Sunday, December 17, 2017
Sipho Pityana

Sipho Pityana

AngloGold Ashanti

THE discontent among South Africa’s mining executives regarding the malfeasance of President Jacob Zuma’s administration had been growing – one thinks of Sibanye Gold’s Neal Froneman and Steve Phiri of Royal Bafokeng Platinum. None captured that discontent with the brio of Pityana, however. Speaking at the Joburg Mining Indaba in September, he dubbed Zuma the ‘sponsor-in-chief’ of national corruption. It would be an under-statement to say Pityana expressed the corporate mood: the audience rose to its feet in applause. One wonders, however, whether his blunt outspokenness – which has been extended to the founding of a civil group, Save South Africa - will bring misery to the company he chairs. One mote of conspiracy theory doing the rounds is that uppity mining leaders are censured by the Department of Mineral Resources’ safety officers who distribute Section 54 work stoppages as if they were confetti. Perhaps guarding against such action, AngloGold won an important court case against the implementation of such a stoppage at its Kopanang mine. Far from the sex and violence of South African politics, there is the business of overseeing a mining company board. AngloGold has been unique among South African gold miners for keeping its wallet in its pocket, preferring to seek organic growth instead of indulging in merger and acquisition activity.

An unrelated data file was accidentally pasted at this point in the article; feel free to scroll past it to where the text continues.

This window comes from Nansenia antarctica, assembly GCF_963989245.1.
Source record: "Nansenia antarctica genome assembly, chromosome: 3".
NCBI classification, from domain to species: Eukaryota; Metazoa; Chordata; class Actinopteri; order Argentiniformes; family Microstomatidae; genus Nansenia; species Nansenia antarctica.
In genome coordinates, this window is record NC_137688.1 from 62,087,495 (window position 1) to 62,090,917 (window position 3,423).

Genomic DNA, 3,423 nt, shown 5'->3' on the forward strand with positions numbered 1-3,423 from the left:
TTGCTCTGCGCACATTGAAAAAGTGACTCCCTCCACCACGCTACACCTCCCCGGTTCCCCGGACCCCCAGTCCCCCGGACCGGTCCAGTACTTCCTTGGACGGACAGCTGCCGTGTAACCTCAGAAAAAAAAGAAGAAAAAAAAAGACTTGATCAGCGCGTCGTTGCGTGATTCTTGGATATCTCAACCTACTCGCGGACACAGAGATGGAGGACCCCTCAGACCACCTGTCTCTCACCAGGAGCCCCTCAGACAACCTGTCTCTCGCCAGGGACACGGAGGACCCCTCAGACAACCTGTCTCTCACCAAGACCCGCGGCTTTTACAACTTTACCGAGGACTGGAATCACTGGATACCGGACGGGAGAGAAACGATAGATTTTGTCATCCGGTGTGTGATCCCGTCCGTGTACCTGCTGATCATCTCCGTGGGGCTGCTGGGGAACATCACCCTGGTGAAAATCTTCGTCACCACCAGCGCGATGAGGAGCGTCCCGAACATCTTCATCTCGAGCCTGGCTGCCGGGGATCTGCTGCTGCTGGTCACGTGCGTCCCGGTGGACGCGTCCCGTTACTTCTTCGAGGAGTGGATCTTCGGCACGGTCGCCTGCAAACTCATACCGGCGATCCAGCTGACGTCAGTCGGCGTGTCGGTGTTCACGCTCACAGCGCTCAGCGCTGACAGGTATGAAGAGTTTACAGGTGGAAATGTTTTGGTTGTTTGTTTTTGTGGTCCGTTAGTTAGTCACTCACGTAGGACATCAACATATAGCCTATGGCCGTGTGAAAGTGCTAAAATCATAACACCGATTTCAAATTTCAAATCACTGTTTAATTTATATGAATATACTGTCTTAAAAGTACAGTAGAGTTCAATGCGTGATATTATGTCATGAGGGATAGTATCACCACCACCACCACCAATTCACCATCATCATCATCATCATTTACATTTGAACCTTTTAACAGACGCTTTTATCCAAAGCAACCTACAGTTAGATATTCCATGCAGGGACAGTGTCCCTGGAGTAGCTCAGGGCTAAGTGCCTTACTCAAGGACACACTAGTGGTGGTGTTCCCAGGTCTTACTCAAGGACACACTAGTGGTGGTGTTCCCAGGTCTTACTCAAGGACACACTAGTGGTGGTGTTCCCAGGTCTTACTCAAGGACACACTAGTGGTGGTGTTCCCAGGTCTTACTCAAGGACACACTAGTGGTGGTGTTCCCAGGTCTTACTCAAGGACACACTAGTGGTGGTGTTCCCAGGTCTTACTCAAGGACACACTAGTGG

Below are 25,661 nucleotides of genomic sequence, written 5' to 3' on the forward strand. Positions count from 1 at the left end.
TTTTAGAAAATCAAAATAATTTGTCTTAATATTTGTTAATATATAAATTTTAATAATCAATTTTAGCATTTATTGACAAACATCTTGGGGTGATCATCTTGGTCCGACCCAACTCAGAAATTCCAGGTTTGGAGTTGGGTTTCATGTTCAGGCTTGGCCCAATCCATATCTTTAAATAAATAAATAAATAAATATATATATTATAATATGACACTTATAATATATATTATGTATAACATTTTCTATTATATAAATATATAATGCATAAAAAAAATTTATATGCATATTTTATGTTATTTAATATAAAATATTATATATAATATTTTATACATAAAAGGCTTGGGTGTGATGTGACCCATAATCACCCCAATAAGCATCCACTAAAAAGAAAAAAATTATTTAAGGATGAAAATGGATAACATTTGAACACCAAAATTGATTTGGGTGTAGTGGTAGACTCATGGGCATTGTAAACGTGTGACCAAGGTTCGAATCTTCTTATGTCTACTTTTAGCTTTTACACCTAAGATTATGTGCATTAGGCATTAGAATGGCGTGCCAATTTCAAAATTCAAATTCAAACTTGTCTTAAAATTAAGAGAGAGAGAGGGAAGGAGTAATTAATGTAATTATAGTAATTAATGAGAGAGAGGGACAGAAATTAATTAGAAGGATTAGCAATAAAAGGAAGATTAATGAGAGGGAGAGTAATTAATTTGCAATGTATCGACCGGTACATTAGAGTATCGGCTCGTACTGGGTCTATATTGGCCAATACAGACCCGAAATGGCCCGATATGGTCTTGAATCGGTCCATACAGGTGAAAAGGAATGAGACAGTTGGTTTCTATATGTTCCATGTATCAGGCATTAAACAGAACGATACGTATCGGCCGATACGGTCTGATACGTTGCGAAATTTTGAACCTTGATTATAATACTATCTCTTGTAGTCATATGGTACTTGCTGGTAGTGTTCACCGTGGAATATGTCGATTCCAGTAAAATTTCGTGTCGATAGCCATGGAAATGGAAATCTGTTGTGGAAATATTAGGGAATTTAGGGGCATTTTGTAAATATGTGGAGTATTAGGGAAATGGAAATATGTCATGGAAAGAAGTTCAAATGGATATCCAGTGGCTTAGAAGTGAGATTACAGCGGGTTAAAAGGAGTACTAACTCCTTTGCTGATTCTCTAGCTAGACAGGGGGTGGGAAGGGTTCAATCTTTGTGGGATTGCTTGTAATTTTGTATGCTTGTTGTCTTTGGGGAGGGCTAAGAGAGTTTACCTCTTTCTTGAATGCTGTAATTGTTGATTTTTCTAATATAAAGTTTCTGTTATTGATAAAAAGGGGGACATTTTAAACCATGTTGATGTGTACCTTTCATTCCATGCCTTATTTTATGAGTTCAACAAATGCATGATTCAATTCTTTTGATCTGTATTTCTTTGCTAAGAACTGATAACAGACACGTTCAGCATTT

Sipho Pityana, best remembered as the director-general of foreign affairs between 1999 and 2002, has a broad and varied history on a range of boards and in consultancies. He has a BA. (Hons.) in Government and Sociology and an MSc. in Politics and Sociology from the University of Essex.

“We have a president who is, in fact, the sponsor-in-chief of corruption.”